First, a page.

by Carla Rivera, originally published in The Los Angeles Times on 10/29/2010
An innovative system of help centers aims to give students extra support in such courses as math and English to ensure that they stay in college and eventually move on to four-year programs.
For Christian Garcia, the most immediate hurdle to his goal of becoming a recording engineer is the intermediate algebra he’s been laboring over all day in a Long Beach City College student center.
Grasping the complex equations will allow him to pass the class and move on to the higher-level math courses he needs to transfer to a four-year university. It’s hard work for Garcia, but his grades this semester have steadily improved with the tutoring and other help he’s received at the campus center. “I got a really low grade on the first test,” Garcia, 20, said. “I wasn’t feeling good and I was really frustrated. But now I’m hoping to get at least a B in the class. Without the help I’m getting here, I’d have no chance.”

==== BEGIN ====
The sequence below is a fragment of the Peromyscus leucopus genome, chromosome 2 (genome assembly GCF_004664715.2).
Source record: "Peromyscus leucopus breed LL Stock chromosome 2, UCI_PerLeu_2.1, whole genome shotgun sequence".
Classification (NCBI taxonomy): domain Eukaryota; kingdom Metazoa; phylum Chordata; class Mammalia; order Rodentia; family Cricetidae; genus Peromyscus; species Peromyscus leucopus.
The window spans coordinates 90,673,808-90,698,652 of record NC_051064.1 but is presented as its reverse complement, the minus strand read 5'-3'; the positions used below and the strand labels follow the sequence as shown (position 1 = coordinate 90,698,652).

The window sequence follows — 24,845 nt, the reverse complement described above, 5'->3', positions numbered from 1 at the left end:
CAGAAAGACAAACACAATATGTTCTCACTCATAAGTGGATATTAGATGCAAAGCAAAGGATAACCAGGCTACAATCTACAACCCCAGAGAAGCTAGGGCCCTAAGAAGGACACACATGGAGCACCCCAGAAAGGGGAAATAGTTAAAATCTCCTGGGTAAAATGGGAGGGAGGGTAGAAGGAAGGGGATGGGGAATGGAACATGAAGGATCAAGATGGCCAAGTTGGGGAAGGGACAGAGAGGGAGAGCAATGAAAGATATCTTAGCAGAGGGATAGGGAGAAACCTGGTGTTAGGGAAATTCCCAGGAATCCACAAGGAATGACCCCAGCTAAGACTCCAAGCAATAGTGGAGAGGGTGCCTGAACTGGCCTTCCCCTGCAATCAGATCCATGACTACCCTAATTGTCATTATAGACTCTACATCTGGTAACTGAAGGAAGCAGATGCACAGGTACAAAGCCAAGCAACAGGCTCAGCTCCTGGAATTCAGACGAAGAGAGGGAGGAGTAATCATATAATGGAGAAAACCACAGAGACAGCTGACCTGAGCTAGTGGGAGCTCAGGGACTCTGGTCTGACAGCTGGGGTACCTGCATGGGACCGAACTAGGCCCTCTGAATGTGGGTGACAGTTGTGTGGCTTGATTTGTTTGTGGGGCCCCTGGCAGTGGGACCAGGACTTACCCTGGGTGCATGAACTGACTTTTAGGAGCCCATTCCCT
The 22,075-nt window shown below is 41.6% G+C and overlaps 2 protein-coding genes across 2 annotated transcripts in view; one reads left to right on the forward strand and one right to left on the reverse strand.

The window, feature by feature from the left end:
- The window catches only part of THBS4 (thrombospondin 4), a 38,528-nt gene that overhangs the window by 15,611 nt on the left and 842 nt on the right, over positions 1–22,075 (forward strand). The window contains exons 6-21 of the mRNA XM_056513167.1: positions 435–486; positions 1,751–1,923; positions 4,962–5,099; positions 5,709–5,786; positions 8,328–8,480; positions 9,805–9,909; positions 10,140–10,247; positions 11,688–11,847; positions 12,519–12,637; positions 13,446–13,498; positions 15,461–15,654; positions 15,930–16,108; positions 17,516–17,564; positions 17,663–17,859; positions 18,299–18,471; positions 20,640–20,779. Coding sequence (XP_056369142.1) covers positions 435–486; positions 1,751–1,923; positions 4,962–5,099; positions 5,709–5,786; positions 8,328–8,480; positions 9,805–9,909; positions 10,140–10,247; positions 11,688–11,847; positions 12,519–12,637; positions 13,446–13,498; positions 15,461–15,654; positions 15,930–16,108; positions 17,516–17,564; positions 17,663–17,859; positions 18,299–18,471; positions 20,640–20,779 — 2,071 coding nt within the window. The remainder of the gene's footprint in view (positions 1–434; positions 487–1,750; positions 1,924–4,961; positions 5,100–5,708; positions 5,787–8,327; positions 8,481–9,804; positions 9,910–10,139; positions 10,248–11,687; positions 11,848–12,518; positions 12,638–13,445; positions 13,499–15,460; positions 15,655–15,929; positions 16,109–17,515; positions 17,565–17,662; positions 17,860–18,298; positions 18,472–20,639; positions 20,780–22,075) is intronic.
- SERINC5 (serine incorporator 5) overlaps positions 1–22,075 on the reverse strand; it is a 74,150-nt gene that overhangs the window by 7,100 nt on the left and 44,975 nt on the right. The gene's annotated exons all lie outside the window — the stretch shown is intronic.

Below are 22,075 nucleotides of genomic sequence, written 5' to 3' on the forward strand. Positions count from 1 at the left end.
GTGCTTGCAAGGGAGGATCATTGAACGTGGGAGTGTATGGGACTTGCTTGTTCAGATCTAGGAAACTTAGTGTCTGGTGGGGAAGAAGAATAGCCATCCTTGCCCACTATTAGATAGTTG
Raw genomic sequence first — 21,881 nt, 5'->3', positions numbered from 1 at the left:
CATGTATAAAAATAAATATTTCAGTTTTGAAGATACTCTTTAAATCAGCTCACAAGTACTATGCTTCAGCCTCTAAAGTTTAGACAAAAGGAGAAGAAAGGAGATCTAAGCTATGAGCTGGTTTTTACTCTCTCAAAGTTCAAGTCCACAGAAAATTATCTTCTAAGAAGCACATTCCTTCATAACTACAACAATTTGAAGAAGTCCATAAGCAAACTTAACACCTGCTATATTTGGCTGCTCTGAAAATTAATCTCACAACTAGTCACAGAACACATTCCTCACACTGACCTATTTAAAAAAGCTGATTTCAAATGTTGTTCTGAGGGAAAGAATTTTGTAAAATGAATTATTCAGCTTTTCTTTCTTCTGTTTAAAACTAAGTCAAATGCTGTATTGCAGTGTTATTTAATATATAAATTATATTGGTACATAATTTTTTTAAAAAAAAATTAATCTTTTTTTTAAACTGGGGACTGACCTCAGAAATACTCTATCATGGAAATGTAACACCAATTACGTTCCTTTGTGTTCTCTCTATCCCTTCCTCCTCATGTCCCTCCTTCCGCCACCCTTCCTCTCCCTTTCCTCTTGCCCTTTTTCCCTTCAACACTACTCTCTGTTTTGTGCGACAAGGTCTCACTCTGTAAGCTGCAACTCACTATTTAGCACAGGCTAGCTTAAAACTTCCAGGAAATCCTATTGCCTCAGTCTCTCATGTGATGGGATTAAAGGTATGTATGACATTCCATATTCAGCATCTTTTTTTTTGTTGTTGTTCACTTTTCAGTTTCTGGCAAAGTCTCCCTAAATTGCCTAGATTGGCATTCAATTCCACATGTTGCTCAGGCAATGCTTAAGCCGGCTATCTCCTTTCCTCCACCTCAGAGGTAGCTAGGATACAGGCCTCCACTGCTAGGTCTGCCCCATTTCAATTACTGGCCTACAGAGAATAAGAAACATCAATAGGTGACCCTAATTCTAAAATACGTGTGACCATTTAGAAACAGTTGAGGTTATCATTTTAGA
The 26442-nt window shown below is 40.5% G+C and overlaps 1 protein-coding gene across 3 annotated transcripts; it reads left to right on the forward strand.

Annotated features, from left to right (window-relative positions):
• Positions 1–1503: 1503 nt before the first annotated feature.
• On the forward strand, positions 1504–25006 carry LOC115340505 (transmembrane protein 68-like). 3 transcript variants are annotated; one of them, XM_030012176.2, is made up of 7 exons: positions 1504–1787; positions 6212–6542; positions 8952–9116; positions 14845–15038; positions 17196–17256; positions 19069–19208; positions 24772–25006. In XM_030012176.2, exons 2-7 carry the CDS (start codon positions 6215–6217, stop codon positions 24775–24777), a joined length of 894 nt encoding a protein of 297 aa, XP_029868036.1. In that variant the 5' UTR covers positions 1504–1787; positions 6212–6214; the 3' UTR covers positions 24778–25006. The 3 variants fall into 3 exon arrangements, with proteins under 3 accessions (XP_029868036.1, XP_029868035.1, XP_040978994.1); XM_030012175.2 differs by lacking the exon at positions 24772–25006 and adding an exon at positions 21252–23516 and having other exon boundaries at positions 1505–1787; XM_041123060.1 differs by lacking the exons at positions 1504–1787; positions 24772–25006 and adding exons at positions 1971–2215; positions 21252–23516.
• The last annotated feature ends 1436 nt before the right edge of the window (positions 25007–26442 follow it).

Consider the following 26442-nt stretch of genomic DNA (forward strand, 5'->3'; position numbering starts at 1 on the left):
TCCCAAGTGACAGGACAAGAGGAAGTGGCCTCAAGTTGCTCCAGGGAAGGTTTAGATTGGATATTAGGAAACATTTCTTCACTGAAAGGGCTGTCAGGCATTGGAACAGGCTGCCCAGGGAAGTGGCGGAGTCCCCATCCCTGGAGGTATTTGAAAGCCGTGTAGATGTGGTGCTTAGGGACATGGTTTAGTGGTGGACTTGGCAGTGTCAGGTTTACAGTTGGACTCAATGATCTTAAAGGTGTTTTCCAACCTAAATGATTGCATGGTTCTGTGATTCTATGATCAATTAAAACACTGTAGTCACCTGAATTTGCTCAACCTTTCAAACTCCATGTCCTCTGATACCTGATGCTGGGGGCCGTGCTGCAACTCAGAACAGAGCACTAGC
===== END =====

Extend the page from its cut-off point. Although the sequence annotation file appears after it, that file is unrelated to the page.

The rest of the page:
The center is part of a program called the Long Beach College Promise, an unusual collaboration involving the Long Beach Unified School District and Cal State Long Beach that is tackling the barriers that prevent many students from succeeding in college.
A report released last week showed that 70% of students seeking degrees at California’s community colleges either did not attain them or didn’t transfer to four-year universities wtihin six years. The Institute for Higher Education Leadership & Policy at Cal State Sacramento found that most of those students eventually dropped out.
Against that backdrop, the Long Beach initiative is being hailed as a national model. Now in its third year, it is intended to provide a seamless, coordinated system of information, intervention and academic preparation from kindergarten to graduate school. The program received national attention at an education summit in Washington last week.
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